Thus she wafts in with a peculiar odour that niggles at 1950s nostrils. It’s so strange and un-Lilyfield it confuses sensory taste buds so used to the bland experience of coddled eggs, sun-ripened milk and tripe upon tongues. It’s so invasive I want to scrunch up my nose and sneeze to keep the anxiety of difference at bay. Still I stifle the impulse because my mother says there is no reason to sneeze unless I’m being talked about behind my back (though perhaps being fondly remembered) or I’m about to catch a cold.
Nevertheless, a perfectly pale—and therefore privileged—Narelle Callanan does sneeze; perhaps she knows she’s often the brunt of gossip because she’s ideally Anglo-Celtic, burdened by the conformity—and innocence—of straw-coloured plaits and clever enough to score an intelligence quotient beyond 120; though more likely it’s because she presses elbows with Lesley Cottrell who sits sniffling, labouring under the paraphernalia of safety pin, handkerchief and camphorated Vicks as the nasal congestion she’s caught from the germs of a tough Sydney winter dribbles toward lips to become trapped by a scouting tongue that extends like a chameleon’s to claim the offering.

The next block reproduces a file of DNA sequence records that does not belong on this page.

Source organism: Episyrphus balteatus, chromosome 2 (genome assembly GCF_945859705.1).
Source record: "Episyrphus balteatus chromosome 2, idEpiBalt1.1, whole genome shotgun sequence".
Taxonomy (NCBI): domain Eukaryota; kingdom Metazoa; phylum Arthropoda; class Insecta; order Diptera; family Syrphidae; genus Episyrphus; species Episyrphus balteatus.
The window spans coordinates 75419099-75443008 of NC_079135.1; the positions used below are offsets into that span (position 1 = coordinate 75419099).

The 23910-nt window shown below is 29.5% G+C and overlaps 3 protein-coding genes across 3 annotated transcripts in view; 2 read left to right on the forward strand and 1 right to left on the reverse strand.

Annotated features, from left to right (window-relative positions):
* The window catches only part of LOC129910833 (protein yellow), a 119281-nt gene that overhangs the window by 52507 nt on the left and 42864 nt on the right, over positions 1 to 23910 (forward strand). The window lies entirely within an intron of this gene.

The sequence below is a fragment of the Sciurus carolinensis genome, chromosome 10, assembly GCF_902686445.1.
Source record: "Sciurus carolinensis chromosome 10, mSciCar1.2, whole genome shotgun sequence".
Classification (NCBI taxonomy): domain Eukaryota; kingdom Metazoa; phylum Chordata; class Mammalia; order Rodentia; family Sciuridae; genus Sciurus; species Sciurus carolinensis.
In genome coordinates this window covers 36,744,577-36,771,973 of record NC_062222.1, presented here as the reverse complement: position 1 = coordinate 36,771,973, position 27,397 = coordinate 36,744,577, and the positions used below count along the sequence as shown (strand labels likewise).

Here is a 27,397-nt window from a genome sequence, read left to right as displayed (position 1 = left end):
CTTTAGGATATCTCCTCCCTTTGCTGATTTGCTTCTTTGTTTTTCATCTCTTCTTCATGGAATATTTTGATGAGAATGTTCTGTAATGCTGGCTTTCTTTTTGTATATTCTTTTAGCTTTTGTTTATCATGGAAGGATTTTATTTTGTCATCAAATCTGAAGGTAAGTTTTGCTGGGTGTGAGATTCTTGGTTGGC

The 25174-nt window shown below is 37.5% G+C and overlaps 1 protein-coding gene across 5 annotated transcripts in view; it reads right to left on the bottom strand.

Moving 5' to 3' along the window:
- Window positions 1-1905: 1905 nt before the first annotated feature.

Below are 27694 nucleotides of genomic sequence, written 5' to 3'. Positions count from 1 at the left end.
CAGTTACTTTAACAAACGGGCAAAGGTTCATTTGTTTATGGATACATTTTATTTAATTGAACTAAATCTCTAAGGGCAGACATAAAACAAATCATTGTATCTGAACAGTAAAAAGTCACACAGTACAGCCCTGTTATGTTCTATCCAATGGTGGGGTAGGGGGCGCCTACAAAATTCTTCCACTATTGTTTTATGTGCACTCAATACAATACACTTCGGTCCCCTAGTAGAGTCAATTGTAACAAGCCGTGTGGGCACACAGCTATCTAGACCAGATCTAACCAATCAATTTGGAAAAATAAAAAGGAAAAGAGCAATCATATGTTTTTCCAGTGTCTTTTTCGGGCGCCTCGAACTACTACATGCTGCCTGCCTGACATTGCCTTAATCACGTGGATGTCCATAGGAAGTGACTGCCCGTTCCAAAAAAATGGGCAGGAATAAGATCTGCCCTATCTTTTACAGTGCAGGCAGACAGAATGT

And so Impressions becomes an offering, of sorts. Extend the hand, turn the pages and enjoy this collection of stories written by a woman of the fifties who has much to share about life, photography and travel.